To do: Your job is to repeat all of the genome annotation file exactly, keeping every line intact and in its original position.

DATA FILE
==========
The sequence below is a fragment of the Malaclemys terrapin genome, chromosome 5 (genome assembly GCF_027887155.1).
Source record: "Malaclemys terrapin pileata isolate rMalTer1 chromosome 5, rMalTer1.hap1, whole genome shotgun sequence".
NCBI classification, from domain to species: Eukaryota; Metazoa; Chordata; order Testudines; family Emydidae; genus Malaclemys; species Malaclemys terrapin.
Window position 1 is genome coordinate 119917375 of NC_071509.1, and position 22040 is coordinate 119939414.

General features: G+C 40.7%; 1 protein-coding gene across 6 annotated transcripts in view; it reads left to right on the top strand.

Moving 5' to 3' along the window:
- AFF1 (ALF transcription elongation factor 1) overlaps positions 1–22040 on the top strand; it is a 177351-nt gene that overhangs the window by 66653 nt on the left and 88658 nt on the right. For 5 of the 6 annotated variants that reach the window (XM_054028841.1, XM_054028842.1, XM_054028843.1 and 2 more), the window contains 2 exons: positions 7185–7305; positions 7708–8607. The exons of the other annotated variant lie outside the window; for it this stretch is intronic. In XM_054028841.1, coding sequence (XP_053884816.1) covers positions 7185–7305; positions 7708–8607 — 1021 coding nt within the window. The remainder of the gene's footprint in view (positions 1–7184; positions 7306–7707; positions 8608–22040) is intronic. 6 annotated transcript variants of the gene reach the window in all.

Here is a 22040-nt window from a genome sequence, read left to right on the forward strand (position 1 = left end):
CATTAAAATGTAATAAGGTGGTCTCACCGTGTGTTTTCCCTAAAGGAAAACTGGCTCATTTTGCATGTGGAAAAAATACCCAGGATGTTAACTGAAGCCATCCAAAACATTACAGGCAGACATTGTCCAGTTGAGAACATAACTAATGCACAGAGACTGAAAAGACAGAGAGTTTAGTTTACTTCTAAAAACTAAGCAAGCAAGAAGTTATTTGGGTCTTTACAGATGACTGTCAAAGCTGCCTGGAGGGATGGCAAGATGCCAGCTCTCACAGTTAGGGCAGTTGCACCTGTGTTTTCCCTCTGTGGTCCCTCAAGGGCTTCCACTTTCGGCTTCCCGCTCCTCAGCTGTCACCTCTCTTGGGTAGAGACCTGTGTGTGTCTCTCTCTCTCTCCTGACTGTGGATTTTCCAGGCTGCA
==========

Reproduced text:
The sequence below is a fragment of the Malaclemys terrapin genome, chromosome 5 (genome assembly GCF_027887155.1).
Source record: "Malaclemys terrapin pileata isolate rMalTer1 chromosome 5, rMalTer1.hap1, whole genome shotgun sequence".
NCBI classification, from domain to species: Eukaryota; Metazoa; Chordata; order Testudines; family Emydidae; genus Malaclemys; species Malaclemys terrapin.
Window position 1 is genome coordinate 119917375 of NC_071509.1, and position 22040 is coordinate 119939414.

General features: G+C 40.7%; 1 protein-coding gene across 6 annotated transcripts in view; it reads left to right on the top strand.

Moving 5' to 3' along the window:
- AFF1 (ALF transcription elongation factor 1) overlaps positions 1–22040 on the top strand; it is a 177351-nt gene that overhangs the window by 66653 nt on the left and 88658 nt on the right. For 5 of the 6 annotated variants that reach the window (XM_054028841.1, XM_054028842.1, XM_054028843.1 and 2 more), the window contains 2 exons: positions 7185–7305; positions 7708–8607. The exons of the other annotated variant lie outside the window; for it this stretch is intronic. In XM_054028841.1, coding sequence (XP_053884816.1) covers positions 7185–7305; positions 7708–8607 — 1021 coding nt within the window. The remainder of the gene's footprint in view (positions 1–7184; positions 7306–7707; positions 8608–22040) is intronic. 6 annotated transcript variants of the gene reach the window in all.

Here is a 22040-nt window from a genome sequence, read left to right on the forward strand (position 1 = left end):
CATTAAAATGTAATAAGGTGGTCTCACCGTGTGTTTTCCCTAAAGGAAAACTGGCTCATTTTGCATGTGGAAAAAATACCCAGGATGTTAACTGAAGCCATCCAAAACATTACAGGCAGACATTGTCCAGTTGAGAACATAACTAATGCACAGAGACTGAAAAGACAGAGAGTTTAGTTTACTTCTAAAAACTAAGCAAGCAAGAAGTTATTTGGGTCTTTACAGATGACTGTCAAAGCTGCCTGGAGGGATGGCAAGATGCCAGCTCTCACAGTTAGGGCAGTTGCACCTGTGTTTTCCCTCTGTGGTCCCTCAAGGGCTTCCACTTTCGGCTTCCCGCTCCTCAGCTGTCACCTCTCTTGGGTAGAGACCTGTGTGTGTCTCTCTCTCTCTCCTGACTGTGGATTTTCCAGGCTGCA